Out & About

From those putting their hearts out on the field to those exploring the road less traveled, the SunglassWarehouse.com crew is pumped to introduce our latest series, where we highlight men and women committed to seizing the day and going Out & About. Check back each month as we interview individuals who have played, explored, lived, and gone the distance in the great outdoors. 

Today’s Out & About interview tells the story of two brothers, Sheldon and Brad, and their adventures traveling the world at prices so low, they seem too good to be true. The guys share their travel tips and tricks on their World Wanderlusting website; they love giving advice and talking to people about their style of travel. Learn more about Sheldon and Brad in our conversation below — we’ll be shocked if you’re not bitten by the travel bug before you finish reading.

SW Revo Polarized Sport Style #1385

Our #1385s are well-traveled.

Could you give a brief introduction for our readers about yourselves, your families, and your passion for travel?

Sheldon: Brad and I come from a long family line of penny-pinchers. Our grandfather would drive 10 miles to another town so he could save $0.50 on a pair of gloves. We just don’t part easily with our money. At the same time, we have a wicked case of wanderlust. How do we reconcile those two passions? We travel and we do it a lot, but we do it almost for free. We’ve cultivated a special understanding of loyalty programs, and we gather up points à la chubby kid under the piñata.

We don’t let our young families inhibit us; we bring them along or we leave them at home. You’ve heard the old Mark Twain quote, “Travel is fatal to prejudice, bigotry, and narrow-mindedness.” That’s what we say, only we add on, “– and can be cheap as hell if you play it right.”

Can you briefly explain how you’re able to travel on such a low budget?

Brad: So my family of six is waiting in the lobby of a Sheraton hotel for an early morning shuttle to the airport. We’re about to board a flight to Panama that cost us $261. I take my son to the lobby restroom, and we find a homeless guy asleep on the floor of the bathroom stall. The thought occurs to me: I paid no more to sleep in the king size bed with incredibly soft sheets than this guy paid to sleep on the hard marble. What’s the difference?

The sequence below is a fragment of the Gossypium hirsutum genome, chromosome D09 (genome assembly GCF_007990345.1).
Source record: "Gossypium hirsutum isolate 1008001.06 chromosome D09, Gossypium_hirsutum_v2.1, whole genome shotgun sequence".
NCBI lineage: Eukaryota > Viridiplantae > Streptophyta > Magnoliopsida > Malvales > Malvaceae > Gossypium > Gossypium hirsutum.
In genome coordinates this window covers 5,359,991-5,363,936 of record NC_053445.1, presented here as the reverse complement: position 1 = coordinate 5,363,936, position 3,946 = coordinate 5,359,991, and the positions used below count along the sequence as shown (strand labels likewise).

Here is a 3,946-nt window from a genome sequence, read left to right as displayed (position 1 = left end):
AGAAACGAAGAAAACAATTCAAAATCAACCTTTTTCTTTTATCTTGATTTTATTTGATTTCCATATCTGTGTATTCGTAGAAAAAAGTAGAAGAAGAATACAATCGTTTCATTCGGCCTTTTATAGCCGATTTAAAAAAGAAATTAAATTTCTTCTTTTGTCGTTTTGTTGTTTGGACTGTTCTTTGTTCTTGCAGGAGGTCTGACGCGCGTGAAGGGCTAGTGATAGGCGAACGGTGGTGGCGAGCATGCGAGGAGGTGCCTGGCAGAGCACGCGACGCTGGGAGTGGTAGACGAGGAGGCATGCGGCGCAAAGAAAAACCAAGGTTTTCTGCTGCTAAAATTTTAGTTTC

I understand, gather, and use loyalty points. In the last three years, between Sheldon and me and our wives, we’ve accumulated more than 3,800,000 frequent flyer miles, hotel points, and bank points. We’ve done it largely by applying for credit cards with large travel bonuses and meeting the minimum spending requirements by making only purchases we’d otherwise make with cash, debit, or check.

Travel expenses no longer consist of airfare and hotel charges, so we can do amazing things like fly to Italy for $81 and stay 13 nights in hotels with only $17 in local taxes. When we pay with points, not dollars, we get to do a lot more (and a lot more often, too).

Civita di Bagnoregio

Brad trying to capture a panoramic at Civita di Bagnoregio, one hour north of Rome.

What are the benefits of the way you travel? Are there any drawbacks?

Brad: The benefits are abundant.

  • We travel more often to more places for longer periods of time. The world is our playground, and with millions of loyalty points at our disposal, there are infinite ways to use them.

  • We spend less on getting to places and staying there, so that we’re more comfortable splurging on things like preposterously expensive gondola rides, going to the top of the Eiffel Tower, museum entrance fees, and delicious meals.

  • Life is richer. With more experiences and having admired a variety of cultures, I feel like I better understand the world and my place in it.

  • Accumulating so many points can often lead to elite status levels — granting us flight and room upgrades. When we went to our hotel in Germany last fall, we got a suite, free internet, chocolate, a fruit and cheese plate, and free drinks.

Sheldon: There are some drawbacks too, but we can see them as perks.